Some on the left have urged Democrats to respond to that egregious theft by packing the courts if and when they regain power. The Constitution allows it, but doing so risks an endless tit-for-tat scenario, with Republicans responding in kind whenever the pendulum swings back their way.

Term limits are probably the most frequently discussed reform for the Court. But while killing lifetime appointments is necessary, it’s also insufficient. If Justices served for, say, 10-year terms, it would lower the stakes somewhat, and perhaps usher in some comity in the process, but it wouldn’t get to the core issue of selecting justices for their ideological commitment rather than the quality of their jurisprudence or legal scholarship. (Term limits are also Constitutionally questionable, although there are potential work-arounds for that issue.)

The time has come to seriously consider the possibility of scrapping the Supreme Court as we know it, and replacing it with a different structure entirely. As those who advocate packing the courts point out, the Constitution doesn’t spell out how many justices sit on the bench. Why not create a Court with, say, 30 of the top legal thinkers in the country, from which nine or 11 or whatever number are randomly drawn to hear each case? That would diminish the power of each individual on the court, and make different groups of justices with a wider range of experience engage one another’s arguments. And we should have them serve staggered, eight- or ten-year terms, so there’s a constant flow of fresh blood and fresh thinking to the Court, and a president can’t luck into reshaping the judiciary for decades to come just because he or she happens to be in office when a couple of Justices die or can no longer soldier on.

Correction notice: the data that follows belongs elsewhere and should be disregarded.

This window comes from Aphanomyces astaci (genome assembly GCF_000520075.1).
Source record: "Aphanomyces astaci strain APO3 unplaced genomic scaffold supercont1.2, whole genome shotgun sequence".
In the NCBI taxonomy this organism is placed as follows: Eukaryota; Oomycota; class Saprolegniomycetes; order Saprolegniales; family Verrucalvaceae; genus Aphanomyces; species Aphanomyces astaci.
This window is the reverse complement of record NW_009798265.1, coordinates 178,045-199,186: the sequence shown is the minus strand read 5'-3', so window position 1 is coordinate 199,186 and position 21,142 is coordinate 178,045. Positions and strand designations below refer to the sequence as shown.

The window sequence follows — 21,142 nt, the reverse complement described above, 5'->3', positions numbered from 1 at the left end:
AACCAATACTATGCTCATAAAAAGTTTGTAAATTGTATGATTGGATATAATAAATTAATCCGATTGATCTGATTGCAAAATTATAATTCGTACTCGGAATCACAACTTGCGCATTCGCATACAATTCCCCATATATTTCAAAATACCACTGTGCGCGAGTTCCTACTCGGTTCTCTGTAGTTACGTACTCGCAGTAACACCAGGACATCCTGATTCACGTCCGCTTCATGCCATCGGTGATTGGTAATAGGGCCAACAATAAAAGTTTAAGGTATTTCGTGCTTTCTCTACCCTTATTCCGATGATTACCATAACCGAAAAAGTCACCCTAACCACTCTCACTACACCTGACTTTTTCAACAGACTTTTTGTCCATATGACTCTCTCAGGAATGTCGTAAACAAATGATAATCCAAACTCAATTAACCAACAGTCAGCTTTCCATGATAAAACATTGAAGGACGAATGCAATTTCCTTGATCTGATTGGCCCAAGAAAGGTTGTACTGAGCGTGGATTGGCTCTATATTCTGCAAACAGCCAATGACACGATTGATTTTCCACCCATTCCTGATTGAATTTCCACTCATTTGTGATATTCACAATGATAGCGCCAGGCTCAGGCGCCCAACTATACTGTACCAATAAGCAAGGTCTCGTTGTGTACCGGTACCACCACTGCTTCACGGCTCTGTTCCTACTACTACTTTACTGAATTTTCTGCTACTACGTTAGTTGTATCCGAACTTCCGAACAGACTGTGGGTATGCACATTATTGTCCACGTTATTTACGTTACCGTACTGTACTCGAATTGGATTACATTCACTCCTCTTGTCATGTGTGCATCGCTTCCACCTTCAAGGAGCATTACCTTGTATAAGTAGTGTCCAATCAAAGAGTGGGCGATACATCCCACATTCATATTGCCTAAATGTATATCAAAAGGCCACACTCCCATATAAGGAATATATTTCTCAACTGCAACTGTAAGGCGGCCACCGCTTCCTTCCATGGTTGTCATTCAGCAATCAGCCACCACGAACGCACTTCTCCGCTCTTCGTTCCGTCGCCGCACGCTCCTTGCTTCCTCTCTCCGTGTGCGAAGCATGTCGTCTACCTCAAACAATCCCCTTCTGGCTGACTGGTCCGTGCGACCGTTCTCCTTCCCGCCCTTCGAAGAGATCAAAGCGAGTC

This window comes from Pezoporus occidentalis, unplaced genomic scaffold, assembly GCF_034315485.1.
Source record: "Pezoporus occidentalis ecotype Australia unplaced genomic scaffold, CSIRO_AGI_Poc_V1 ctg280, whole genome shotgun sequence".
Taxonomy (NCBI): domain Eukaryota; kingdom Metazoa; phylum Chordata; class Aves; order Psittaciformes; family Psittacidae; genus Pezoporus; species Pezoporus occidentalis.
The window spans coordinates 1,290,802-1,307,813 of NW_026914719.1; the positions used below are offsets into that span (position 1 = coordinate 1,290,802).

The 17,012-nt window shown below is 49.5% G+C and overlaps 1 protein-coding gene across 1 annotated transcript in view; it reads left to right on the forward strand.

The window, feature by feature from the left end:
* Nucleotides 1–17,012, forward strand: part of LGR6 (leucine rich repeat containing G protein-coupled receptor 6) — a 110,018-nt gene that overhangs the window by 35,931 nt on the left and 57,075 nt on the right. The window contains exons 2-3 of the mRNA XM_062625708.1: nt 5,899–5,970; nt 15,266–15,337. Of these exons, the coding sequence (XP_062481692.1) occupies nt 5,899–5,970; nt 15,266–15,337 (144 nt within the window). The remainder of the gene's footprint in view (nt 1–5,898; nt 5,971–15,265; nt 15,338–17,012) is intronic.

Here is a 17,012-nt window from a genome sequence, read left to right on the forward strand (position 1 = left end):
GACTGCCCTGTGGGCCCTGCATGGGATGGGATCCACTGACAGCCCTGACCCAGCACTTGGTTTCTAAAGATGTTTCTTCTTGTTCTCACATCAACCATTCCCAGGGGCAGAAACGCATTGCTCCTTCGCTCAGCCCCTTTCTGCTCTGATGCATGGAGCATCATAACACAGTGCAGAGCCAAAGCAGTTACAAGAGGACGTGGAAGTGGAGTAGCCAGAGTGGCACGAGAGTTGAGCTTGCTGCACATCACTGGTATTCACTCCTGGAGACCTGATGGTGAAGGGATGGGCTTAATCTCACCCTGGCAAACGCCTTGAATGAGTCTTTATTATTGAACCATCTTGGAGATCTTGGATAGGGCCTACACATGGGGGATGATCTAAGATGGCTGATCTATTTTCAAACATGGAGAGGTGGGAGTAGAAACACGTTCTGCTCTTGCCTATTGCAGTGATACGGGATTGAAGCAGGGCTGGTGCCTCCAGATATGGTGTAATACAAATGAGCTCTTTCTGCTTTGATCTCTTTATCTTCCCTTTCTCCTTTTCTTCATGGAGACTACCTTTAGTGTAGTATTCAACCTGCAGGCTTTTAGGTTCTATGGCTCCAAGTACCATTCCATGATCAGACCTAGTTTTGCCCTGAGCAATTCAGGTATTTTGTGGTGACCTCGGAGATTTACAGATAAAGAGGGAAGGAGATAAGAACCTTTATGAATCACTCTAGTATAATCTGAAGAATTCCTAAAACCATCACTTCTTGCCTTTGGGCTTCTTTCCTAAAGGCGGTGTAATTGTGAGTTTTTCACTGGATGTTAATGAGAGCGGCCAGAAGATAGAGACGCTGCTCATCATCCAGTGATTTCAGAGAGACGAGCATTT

Just as importantly, we need to take the selection process out of the hands of the major parties. The Constitution says the President “shall nominate, and by and with the Advice and Consent of the Senate, shall appoint” justices to the highest court, and that vague division of power leaves a lot of room for innovation. We might create a large, bipartisan Senate panel made up of top legal experts – law profs, retired judges – to screen potential nominees for the quality of their scholarship and past decisions, while weeding out mediocre or unoriginal thinkers and ideological hacks, and then have the president pick judges from the cream of the crop.

In any event, we should not view the anti-democratic arrangement we have now as natural or beneficial just because it’s been with us for hundreds of years. The election of

Trump has called into question all manner of issues that had been considered settled in the United States – from the virtues of capitalism to the benefits of international trade to the value of the unwritten norms that had long been honored on Capitol Hill.

Brett Kavanaugh’s demonstrably partisan background and the circus now surrounding his confirmation illustrate that it’s past time that we take a serious shot at ridding ourselves of this iteration of the Supreme Court and replacing it with a body that fulfills the purpose for which it was originally intended.

By Joshua Holland/RawStory

Posted by The NON-Conformist

Robert Reich: Trump Keeps Telling These 4 Lies About Economy

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Donald Trump is putting out four big whoppers about today’s economy. Here’s what he’s saying, and here’s the truth:
1. “Best job growth ever.” Wrong. Job growth has actually slowed. In the last 19 months of the Obama administration the economy created 3.96 million jobs. In the first 19 months of Trump’s, 3.58 million.
2. “Lowest unemployment rate ever.” Rubbish. The unemployment rate is now down to 3.9 percent. That’s good. But it doesn’t measure how many people are still too discouraged to look for work or are working part time who’d rather be working full time. The labor participation rate (percent of prime working age work who actually have jobs) has been stuck at 88.9 percent for over a year.
And the current 3.9 percent rate is hardly better than ever in history. It was 3.4 percent in 1968 under Johnson, and below 3.9 percent for much of 1951, 1952, and 1953, under Eisenhower.